There's a particular mime technique that comes from the French mime Marcel Marceau called the “conventions of the character” or the “attitudes.” These are ways of exploring different emotions and how we express them physically. It's about how emotions show themselves in the body but in a very pure form. We applied that work to individual scenes and situations in the film. Of course, as a speaking actor, Cole is always communicating something with his body. But in the absence of speech, the body becomes even more important. This was a slightly new way of looking at acting, even for an experienced actor like Cole.

Kathryn Newton and Cole Sprouse in Lisa Frankenstein

How did you employ these techniques with an actor?

I'll often have an actor act out a very simple action where the gesture is so simple that it takes almost no thought. He first acts it out in a neutral way with no emotion, then he does the same action with one particular emotion, and then he does it again with a completely different emotional register. By having the comparison of neutral with other emotions, the actor increases his awareness of just how much his emotions influence his movement and how to express emotion through movement.

Since this is also a comedy, how did you work with Cole to find the right balance of movement?

We explored different extremes, from doing things very big to doing them with great subtlety, that way Cole could experience the whole range of movements and call on whatever he needed in the moment. We also reviewed the work of some of the great silent film comics, like Charlie Chaplin and Buster Keaton. They were able to communicate a lot with very little. We explored how to convey action with subtlety rather than overcompensating with physicality. In the process of playing around with different scenes, we discovered what could be funny in them. Once you’ve discovered the comedy in a particular action, you can always rein it in if it seems too big.

Paula Huidobro and director Zelda Williams on the set of Lisa Frankenstein

In addition to finding the emotion and comedy in the character’s action, his movements also evolve from awkward to smooth over the course of the film.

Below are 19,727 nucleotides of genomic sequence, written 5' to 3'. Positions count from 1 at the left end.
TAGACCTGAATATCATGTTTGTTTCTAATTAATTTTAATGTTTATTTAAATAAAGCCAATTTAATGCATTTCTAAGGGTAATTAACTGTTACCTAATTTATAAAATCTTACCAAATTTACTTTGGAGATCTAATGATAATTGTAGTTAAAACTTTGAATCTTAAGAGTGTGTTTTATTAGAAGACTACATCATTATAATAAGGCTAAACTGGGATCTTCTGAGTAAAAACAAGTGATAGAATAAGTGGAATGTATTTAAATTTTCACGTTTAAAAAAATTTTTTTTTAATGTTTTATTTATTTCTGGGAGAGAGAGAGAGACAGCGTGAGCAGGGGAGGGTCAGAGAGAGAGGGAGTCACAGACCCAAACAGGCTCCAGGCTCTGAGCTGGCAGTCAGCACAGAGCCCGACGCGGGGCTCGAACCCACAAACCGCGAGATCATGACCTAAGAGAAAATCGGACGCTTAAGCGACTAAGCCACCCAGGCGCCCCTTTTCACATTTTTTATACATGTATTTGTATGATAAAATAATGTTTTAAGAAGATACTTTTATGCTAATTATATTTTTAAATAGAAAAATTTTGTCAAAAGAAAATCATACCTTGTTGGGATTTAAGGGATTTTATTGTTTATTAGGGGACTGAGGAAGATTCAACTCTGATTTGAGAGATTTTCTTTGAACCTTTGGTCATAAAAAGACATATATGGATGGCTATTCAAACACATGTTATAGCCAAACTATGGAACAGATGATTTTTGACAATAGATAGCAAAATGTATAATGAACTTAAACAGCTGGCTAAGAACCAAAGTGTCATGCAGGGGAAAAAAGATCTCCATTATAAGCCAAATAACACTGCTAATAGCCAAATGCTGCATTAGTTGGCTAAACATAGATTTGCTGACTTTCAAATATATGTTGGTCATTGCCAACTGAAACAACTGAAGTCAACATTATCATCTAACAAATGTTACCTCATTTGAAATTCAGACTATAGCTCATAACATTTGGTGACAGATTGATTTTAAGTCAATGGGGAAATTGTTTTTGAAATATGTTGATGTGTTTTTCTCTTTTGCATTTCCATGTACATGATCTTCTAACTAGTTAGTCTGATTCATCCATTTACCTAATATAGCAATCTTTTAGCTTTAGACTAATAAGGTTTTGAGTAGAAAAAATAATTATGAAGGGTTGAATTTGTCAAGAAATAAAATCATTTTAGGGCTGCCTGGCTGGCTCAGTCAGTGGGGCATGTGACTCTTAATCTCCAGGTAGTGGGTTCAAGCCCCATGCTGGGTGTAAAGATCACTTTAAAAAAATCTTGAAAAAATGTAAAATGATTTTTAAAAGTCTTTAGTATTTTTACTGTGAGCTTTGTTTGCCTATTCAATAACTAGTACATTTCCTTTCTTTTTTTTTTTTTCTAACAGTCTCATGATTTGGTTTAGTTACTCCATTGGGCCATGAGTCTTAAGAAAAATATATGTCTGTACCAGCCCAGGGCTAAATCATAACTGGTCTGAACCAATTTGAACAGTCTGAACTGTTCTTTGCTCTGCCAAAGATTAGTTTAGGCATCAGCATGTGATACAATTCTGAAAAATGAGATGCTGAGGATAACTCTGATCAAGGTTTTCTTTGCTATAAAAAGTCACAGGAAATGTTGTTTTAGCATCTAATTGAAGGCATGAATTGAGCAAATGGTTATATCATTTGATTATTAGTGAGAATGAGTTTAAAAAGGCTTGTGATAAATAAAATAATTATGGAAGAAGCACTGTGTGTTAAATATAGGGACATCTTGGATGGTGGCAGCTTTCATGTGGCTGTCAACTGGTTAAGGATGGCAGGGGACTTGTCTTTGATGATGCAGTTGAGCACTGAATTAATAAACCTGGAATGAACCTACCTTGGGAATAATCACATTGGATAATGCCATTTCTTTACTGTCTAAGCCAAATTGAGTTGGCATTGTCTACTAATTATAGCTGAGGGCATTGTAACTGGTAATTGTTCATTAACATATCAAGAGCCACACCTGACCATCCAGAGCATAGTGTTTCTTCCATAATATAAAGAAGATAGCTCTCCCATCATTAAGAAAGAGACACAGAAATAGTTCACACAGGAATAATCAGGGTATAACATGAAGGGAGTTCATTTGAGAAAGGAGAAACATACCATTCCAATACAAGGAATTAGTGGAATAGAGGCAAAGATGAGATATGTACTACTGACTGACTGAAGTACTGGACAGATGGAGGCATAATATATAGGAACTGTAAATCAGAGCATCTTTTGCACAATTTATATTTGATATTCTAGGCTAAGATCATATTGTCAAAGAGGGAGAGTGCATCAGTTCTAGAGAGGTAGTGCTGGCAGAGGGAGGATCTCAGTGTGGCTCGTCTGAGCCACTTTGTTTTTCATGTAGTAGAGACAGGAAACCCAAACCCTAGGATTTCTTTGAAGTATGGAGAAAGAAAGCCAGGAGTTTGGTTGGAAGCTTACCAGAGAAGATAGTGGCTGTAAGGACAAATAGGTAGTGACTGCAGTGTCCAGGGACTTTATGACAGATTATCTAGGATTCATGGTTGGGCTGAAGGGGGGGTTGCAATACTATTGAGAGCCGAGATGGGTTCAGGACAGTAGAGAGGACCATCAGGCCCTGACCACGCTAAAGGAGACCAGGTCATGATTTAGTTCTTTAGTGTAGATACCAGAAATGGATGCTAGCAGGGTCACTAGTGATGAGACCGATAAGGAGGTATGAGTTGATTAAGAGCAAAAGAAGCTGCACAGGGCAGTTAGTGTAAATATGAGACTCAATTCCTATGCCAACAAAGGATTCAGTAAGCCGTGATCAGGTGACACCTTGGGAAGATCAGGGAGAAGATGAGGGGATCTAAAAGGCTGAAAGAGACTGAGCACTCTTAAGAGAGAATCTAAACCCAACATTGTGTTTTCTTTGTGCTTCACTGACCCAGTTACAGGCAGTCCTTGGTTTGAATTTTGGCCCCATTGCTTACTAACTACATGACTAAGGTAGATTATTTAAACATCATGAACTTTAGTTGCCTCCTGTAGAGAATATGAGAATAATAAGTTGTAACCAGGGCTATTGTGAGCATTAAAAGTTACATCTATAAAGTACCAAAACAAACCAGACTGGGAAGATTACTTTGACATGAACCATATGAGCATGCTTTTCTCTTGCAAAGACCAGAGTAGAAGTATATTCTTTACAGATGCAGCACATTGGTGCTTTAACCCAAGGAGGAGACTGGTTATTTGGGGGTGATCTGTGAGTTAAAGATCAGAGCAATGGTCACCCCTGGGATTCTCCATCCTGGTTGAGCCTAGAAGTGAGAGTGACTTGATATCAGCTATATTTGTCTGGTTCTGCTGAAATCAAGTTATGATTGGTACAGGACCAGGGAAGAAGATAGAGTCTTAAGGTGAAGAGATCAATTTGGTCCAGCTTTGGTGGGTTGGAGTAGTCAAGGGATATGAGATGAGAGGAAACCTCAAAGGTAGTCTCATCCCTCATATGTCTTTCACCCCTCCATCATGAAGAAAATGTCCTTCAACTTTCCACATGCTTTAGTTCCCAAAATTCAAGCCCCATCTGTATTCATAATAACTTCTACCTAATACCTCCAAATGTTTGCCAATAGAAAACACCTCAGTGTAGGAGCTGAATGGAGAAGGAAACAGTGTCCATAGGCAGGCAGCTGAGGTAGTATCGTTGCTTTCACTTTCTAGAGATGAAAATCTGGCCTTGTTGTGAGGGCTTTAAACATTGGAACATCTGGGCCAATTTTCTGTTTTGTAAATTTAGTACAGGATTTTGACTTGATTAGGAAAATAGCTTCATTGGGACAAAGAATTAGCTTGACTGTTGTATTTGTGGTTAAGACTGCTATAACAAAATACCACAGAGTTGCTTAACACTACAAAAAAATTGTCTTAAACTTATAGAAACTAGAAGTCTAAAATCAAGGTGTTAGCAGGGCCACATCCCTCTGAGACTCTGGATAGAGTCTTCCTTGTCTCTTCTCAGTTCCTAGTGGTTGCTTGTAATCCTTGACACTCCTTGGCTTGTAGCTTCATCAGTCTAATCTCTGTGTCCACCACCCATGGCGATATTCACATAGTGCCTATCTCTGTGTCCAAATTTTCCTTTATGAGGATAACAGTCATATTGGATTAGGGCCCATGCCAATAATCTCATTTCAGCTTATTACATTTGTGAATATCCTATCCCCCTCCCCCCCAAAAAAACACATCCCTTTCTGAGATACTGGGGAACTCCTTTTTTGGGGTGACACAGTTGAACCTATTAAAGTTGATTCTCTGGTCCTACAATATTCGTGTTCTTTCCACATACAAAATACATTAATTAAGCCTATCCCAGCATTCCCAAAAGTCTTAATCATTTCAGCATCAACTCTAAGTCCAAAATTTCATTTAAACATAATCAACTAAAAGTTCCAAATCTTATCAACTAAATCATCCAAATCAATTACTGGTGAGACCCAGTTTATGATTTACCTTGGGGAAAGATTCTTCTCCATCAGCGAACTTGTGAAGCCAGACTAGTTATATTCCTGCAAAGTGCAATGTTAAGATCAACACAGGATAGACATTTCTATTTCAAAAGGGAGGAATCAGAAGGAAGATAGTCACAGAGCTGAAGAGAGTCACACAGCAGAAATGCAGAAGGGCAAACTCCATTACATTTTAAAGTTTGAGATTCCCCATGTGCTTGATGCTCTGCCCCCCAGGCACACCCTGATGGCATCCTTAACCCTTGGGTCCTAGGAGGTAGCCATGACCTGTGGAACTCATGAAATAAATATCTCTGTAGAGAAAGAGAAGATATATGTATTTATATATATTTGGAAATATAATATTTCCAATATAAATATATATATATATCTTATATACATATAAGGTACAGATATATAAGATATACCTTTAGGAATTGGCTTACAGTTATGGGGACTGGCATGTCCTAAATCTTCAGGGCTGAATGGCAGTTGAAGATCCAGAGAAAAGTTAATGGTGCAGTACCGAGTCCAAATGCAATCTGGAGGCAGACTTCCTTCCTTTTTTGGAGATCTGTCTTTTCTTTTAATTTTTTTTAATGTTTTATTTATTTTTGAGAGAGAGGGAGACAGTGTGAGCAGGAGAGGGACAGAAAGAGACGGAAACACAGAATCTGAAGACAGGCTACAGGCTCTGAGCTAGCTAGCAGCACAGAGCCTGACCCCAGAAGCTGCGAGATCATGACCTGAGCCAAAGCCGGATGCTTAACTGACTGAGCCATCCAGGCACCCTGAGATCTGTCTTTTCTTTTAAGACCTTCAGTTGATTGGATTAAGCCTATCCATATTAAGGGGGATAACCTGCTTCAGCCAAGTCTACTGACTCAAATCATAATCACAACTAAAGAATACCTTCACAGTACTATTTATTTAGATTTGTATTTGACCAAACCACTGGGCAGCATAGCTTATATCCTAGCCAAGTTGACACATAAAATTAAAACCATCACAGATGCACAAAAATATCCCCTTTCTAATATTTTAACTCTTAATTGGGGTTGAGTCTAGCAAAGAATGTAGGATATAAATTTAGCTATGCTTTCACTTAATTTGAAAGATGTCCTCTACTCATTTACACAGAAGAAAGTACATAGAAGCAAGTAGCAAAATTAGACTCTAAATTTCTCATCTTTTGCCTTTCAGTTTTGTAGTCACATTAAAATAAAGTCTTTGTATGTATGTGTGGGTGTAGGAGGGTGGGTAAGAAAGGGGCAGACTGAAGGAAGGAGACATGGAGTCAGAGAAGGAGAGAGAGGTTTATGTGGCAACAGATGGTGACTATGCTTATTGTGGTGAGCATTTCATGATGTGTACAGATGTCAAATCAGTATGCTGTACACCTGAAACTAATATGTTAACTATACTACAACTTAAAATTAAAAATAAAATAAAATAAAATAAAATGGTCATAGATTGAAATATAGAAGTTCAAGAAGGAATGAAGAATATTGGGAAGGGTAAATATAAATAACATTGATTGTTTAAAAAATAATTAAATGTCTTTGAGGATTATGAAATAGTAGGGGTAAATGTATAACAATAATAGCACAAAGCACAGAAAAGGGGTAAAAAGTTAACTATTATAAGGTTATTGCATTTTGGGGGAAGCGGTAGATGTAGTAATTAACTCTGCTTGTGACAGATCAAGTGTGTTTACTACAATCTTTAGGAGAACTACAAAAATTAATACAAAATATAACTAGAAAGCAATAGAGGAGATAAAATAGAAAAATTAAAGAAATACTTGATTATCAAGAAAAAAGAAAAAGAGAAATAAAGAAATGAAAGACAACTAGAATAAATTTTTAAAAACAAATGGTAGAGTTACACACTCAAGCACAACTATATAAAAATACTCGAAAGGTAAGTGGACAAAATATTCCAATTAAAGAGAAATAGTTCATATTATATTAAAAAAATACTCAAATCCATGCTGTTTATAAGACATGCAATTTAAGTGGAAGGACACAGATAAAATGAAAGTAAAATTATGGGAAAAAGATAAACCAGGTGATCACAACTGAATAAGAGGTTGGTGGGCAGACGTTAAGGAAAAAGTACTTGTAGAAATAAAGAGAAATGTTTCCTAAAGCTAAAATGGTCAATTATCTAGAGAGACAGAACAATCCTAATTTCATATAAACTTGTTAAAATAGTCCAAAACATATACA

We paid special attention to different stages in the creature’s development. We developed his walk and his other movements at their most extreme from when he first came out of the ground. Then we identified those places in the story where there are significant changes in his physical development so we could change his movement. We created, for example, different versions of his walk to mark his evolution. Over time, we eliminated certain movements, smoothed out others, and gave him control over others that became necessary. Overall, we identified the stages from him being more of a monster to being more human so Cole could know exactly where he needed to be physically at any part of the story.

You have worked on so many different projects, from animation to horror. What was fun about working on this film?

What I love about doing this—and pretty much every project I work on—is that there is always something new to figure out. I once did a commercial where there was a guy made of chocolate, and I had to imagine how someone made of chocolate would move. It was fun here to take on something classic like Frankenstein and give it a different spin. There are entirely new things that maybe have not been addressed before in a Frankenstein story. This is both a comic and romantic story. Also, it has a fantastic script. Even though Cole doesn’t say anything, there is a lot of great dialogue for him to react to.

This interview has been edited and condensed for clarity.